The Commonwealth of Massachusetts objected strenuously to these provisions, and one of the proposals for modifying the plan which it made was to "permit no more discontinuance of passenger traffic on the Old Colony properties than is needed to reach the critical figures." Fourth Supplemental Report, 254 I. C. C. 405, 421. This was an endeavor to have the plan authorize exactly what the New Haven now claims it has discretionary power to attempt, i. e., to curtail passenger service until the losses are brought within reasonable limits, rather than discontinue it. But the Commission refused to accept this proposal. It said significantly: "It is likewise clear that to modify materially the provision of the Joint Report in respect of the Old Colony would be to nullify the compromise agreement reached after extended negotiations with little or no expectation that the suggested modification would prove acceptable to the interested parties." Id. at 422.

33

So the plan went through to consummation. There is more of the plan relevant to our inquiry than is quoted in the majority opinion. Sec. N(2) (a) of the plan provides: "The charter of the reorganized company and of Old Colony shall be amended, and the franchises and statutory obligations of the reorganized company and of Old Colony shall be amended or superseded so that neither road will be under any obligation to operate passenger service on Old Colony lines. The reorganized company shall, however, undertake * * * a contractual obligation to operate for its own account passenger service on Old Colony lines if and so long as the losses therefrom do not exceed the critical figures provided below." While Sec. N(3) (a) provides that "passenger service on Old Colony's lines may be discontinued if during any of the periods described below passenger losses on Old Colony's lines shall exceed the critical figure at the time in effect." And that section goes on to give Massachusetts an option to buy the Boston-to-Braintree line for its salvage value if passenger service should be discontinued.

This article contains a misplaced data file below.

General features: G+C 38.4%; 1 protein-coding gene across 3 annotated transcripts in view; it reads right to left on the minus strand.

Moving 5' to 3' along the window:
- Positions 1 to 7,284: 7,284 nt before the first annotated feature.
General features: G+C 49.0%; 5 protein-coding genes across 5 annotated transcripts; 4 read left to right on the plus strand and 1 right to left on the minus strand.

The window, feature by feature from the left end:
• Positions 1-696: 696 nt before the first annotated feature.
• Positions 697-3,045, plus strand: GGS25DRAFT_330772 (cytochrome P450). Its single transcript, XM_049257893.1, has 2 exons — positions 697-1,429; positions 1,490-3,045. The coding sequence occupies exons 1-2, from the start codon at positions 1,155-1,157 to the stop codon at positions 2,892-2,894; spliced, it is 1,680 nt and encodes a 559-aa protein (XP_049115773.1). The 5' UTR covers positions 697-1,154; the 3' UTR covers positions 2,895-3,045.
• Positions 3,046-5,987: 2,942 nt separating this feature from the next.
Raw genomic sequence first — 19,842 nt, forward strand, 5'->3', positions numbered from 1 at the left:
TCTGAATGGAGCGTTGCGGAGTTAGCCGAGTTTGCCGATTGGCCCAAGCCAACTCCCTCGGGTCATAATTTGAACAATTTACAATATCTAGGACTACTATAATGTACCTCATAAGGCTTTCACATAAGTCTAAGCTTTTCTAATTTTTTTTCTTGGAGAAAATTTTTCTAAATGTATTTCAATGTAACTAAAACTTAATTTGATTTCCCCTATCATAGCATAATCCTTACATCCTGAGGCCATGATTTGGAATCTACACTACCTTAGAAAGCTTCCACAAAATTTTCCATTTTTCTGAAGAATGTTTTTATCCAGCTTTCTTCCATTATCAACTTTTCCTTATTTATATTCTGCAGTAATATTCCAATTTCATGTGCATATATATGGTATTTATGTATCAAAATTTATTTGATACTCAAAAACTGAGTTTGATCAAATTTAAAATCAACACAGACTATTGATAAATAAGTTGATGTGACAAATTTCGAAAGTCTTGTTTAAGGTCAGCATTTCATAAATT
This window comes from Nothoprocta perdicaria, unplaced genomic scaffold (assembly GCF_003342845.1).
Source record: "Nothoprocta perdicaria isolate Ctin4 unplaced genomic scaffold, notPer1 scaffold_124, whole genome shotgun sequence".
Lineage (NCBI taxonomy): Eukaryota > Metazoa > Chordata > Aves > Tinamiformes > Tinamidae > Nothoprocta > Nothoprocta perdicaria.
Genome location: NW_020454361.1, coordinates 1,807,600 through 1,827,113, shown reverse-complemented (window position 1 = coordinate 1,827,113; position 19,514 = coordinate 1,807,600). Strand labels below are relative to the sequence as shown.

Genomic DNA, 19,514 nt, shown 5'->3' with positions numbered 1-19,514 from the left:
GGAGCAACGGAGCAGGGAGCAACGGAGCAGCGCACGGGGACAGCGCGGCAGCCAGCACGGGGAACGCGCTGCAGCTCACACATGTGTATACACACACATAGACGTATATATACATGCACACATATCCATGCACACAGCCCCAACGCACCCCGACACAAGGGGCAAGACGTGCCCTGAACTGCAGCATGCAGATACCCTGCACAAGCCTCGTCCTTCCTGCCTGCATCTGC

34

When these provisions are read in the light of the background stated and particularly the rejection of express provisions for the power now claimed by the New Haven, it is obviously difficult to accept the New Haven's present view that a complete abandonment of passenger service was not intended. Even the words used point to the decisive and — under the circumstances — clean-cut step. The word "discontinue" is defined by Webster's New International Dictionary, 2d Ed. 1939, as meaning "* * * to put an end to; to cause to cease; to cease using; to give up" — meanings quite other than the connotations implicit in the word "curtail," which it defines as "* * * to shorten; abridge; diminish; lessen; reduce." It goes on to give the meaning of "discontinue" at law as being "to abandon or terminate by a discontinuance" — an even more direct interpretation of the critical term. An interesting bit of support from the court itself for this view is found in Art. XI, s. 2(m), of the final Consummation Order and Decree, which reserved jurisdiction in the District Court: "To consider and act on any question respecting the `Critical Figures' established by the Plan with respect to the termination by the Reorganized Company of passenger service on the Old Colony Lines." A "termination" is quite different from a "reduction."

35